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A research team led by Dr. Cai at the Albert Einstein college of medicine have shown that stem cells in the hypothalamus influence how fast we age. The new research, shown in mice, may lead to approaches that delay or even prevent age-related diseases[1].

Unfortunately, like 70% of scientific research, this publication is behind a paywall, so those wishing to read will have to use the usual channels to obtain the publication. We discuss why paywalls are an unacceptable barrier to progress here in our interview with Sci-Hub.

So, what is the hypothalamus?

The hypothalamus (from the Greek ὑπό, “under” and θάλαμος, thalamus) is a part of the brain that performs a variety of functions. One of the most important functions of the hypothalamus is to link the nervous system to the endocrine system via the pituitary gland (hypophysis).

It has been known for a long time that the hypothalamus regulates important processes, including growth, development, sexual maturity, and metabolism. It has been known since 2013 that the hypothalamus also regulates aging throughout the body; this has lead some researchers to suggest it is one of the aging clocks that regulate lifespan.  

Stem cell loss is one of the reasons we age

What is interesting about this new study is that the researchers have shown which cells in the hypothalamus are influencing aging. A small population of hypothalamic neural stem cells resides there and is responsible for creating new neurons in the brain.

The number of hypothalamic neural stem cells decline as we age, and this loss accelerates the aging process. Indeed, stem cell depletion is one of the hallmarks of aging and reserves of various types of stem cells dwindle not only in the hypothalamus but also in other tissues, so this is one part of a wider process.

However, the good news is there is a solution to this problem, replacing the lost stem cells periodically. The researchers found that loss of these stem cells accelerated aging but perhaps more excitingly they found this loss was not irreversible.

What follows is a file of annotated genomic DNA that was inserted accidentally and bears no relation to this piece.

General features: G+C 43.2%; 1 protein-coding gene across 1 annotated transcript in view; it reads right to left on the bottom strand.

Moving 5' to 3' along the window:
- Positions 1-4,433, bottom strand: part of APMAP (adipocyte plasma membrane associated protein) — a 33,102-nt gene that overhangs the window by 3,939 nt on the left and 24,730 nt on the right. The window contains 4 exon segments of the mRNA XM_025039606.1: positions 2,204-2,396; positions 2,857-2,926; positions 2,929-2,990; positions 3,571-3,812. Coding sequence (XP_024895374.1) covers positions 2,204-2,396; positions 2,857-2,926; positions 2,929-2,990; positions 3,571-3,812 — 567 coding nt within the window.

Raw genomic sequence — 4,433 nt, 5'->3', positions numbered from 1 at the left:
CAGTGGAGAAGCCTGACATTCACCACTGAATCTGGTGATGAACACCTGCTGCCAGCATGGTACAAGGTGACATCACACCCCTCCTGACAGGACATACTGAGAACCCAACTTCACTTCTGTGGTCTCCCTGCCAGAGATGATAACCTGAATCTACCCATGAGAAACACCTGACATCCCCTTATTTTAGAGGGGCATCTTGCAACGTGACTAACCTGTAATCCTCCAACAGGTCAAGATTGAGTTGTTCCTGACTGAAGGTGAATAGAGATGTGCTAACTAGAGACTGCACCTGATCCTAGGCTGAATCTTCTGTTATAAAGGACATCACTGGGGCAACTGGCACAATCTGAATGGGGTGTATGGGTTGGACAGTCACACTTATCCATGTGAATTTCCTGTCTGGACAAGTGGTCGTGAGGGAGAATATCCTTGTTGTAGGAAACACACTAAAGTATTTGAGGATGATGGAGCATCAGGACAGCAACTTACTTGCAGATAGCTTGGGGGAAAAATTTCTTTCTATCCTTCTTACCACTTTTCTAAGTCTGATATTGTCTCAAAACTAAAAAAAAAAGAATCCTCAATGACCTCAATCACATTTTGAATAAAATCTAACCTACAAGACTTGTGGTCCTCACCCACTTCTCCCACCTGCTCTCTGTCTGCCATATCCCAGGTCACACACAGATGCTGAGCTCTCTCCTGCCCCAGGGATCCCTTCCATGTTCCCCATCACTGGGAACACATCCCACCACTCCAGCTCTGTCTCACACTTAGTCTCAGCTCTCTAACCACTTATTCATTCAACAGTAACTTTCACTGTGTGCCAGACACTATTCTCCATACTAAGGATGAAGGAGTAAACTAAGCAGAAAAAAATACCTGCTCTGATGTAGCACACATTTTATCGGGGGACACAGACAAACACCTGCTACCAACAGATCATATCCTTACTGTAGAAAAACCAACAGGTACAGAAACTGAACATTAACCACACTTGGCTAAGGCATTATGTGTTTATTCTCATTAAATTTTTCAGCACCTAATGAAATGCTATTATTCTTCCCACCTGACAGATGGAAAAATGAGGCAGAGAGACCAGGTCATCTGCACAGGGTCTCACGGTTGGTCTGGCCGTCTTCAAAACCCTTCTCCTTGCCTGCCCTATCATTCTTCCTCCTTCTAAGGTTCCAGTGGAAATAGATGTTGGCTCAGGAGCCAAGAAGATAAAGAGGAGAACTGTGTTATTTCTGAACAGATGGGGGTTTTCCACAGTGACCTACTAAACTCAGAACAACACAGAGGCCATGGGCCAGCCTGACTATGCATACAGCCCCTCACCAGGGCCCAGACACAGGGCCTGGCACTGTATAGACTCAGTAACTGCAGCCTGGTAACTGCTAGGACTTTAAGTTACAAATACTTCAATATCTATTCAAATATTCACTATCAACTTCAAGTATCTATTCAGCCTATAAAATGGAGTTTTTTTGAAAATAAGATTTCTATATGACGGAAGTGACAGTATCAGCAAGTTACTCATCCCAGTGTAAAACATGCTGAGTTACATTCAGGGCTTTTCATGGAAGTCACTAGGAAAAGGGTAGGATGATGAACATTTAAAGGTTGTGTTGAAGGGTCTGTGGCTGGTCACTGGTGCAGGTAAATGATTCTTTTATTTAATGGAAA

By replacing the stem cells or the molecules they create, it is possible to slow and even reverse some aspects of aging.

Determining if the hypothalamus is an aging clock

In order to see if these stem cells were regulating the aging process in some way, the research team began by looking at the fate of these cells as normal mice aged. The researchers observed that the mice started to lose hypothalamic stem cells at around 10 months of age – early middle age for a mouse; this was some months before the telltale signs of aging normally start to appear.

The researchers then tested to see if the gradual loss of stem cells was causing aging and not just a consequence of aging. To do this, they disrupted signalling in the hypothalamic stem cells in middle-aged mice. They observed that in these mice the aging process was significantly accelerated compared to the mice in the control group, which aged at the usual rate. The test mice died sooner than the control group due to this disruption.

Finally, the researchers wanted to know if adding replacement stem cells to the hypothalamus could reverse this particular hallmark of aging. To do this, they divided the mice into two groups, a group of middle-aged mice whose stem cells were destroyed, and a group of normally aged mice. They transplanted hypothalamic stem cells into the brains of both mouse groups and observed that in both groups the therapy significantly slowed the rate of aging and even reversed a number of measures of aging.  

The research team found that hypothalamic stem cells seem to have an effect on the aging process by releasing molecules called microRNAs (miRNAs). The miRNAs are not involved in the creation of proteins by the cell but instead regulate gene expression. These miRNAs are contained inside very small particles known as exosomes, which the hypothalamic stem cells release into the cerebrospinal fluid.